I want Mom here for my own selfish reasons and having to choose to leave her at the care home is hard both mentally and emotionally.

But maybe these questions I have asked have shown you that you might want to bring your Mom home to get some more pictures of her with her loved ones.

Maybe your Mom has more memory left and will be able to remember that she was included and that will make her happy.

Either way, I KNOW you will what is best for her and don't you dare take that to mean that you don't love her or want her to be with you!



Wednesday 4th of January 2023

Tara, this is the first time I noticed you have dementia caregiver posts. I am caregiver for my dad who has Alzheimer’s. In scrolling through, most of your posts are things I have dealt with with my dad, who also has very serious heart problems, and GERD/swallowing problems, has had a stroke and broken neck. Falls and all the rest are regular occurrences.

We finally convinced him to move out of his 3 level house, where he lived alone and wouldn’t keep a regular housekeeper, or let them actually clean, 1 1/2 years ago. (To him now, we “sold his house out from under him”, even though all the money is in his bank account.)

We were able to get him into a private apartment with Assisted Living help. He hasn’t let others help him, he doesn’t “want or need it”. He’s been an abusive, controlling and manipulative man all his life, so that makes it harder, since he’s never been reasonable or let anyone know what’s going on.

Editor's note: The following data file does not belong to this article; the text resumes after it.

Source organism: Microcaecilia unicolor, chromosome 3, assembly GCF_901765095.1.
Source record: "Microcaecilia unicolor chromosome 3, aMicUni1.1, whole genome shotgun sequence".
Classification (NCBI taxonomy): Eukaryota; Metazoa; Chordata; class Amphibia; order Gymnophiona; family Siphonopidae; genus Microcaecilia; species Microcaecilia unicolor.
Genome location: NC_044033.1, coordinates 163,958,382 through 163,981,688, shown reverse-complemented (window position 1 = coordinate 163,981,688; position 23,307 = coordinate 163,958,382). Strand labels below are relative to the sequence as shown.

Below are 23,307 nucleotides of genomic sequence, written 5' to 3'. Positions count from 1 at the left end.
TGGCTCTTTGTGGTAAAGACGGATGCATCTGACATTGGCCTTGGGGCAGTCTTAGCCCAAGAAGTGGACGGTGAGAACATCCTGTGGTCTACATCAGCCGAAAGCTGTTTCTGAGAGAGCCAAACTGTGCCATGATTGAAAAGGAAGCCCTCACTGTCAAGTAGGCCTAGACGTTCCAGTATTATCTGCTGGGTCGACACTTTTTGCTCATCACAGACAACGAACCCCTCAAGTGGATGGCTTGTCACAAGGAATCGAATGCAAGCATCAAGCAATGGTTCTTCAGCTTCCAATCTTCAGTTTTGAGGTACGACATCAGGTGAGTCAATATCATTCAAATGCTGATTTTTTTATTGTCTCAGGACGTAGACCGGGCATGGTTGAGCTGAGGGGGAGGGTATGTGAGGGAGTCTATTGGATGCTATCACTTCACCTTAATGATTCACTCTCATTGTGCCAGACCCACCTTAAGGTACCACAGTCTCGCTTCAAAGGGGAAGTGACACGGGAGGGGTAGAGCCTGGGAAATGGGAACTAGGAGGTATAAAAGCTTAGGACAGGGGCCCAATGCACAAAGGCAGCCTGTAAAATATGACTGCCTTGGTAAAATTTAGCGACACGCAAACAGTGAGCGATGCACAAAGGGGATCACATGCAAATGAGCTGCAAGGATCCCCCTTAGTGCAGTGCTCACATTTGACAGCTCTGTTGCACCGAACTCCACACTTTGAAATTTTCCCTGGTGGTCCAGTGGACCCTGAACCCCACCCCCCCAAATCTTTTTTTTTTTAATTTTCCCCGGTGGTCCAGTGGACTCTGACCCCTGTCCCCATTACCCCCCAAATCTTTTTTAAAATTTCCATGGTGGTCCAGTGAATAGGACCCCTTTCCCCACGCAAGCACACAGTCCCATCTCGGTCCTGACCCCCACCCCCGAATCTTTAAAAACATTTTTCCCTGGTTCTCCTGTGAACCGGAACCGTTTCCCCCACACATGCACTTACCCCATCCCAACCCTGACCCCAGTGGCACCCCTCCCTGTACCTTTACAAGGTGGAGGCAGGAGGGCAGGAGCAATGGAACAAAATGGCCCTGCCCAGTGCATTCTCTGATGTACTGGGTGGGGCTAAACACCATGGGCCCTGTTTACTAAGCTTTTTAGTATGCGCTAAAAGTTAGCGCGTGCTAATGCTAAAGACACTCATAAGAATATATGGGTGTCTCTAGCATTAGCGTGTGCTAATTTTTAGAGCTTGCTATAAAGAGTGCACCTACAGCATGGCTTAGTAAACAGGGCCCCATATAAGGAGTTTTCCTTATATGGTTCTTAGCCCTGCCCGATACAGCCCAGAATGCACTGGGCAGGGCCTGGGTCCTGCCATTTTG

Just before Thanksgiving, after several falls within a few days and greatly increased mental decline he was in the hospital for a week over Thanksgiving. They would only release him to nursing home. Thankfully, at the last minute a bed opened at the facility his apartment had been at. (Or it would have been 40 miles away.)

He didn’t take it as badly as when the place had tried to get him to move over there 6 months ago, due to his (denied) need, but also he doesn’t get that this is his new permanent home.

We did bring him to my house for Christmas dinner (a couple hours) with my family (27 of my kids and grands), but it was quite difficult, since he’s in a wheelchair full time now. (Thankful for big strong sons and sons in law that could carry him up my steps in the wheelchair, as well as transfer him in and out of my car.) We knew this would be the last holiday he could spend with us, even if he does make it to the next one, it’s doubtful we’ll attempt it again. He had to go to ER again New Years Eve (that wasn’t where I’d planned to ring in my new year.) 😀

Thankfully he did have POAs written into his will years ago, but now I’m having to do the work of enacting them, without him really knowing. He can’t do, but doesn’t want anyone else doing and “controlling his life.” He doesn’t cooperate with therapies, because he “knows more than they do” and they’re “just trying to boss him around.” He was driving up until about 4 months ago. He told my sister we’ll get his keys when we pry them out if his cold dead hands. And yelled at the neurologist after Thanksgiving for assuming he didn’t drive. (Thankfully the wheelchair and nursing home have made it impossible for him to try to leave and drive now. (And I have the keys.)

I agree, caregiver PTSD is real. Thankfully, I learned to heal from CPTSD through my divorce, and can put all those healing tools to work with my dad’s issues now. To set boundaries, take care of my own health/self-care, — and to create, as a stress reducer!

Godspeed on your journey, in dealing with this. I’m glad you have a close, loving relationship with your mom in law.

It is fine if you don’t want to publish this and just read it for yourself.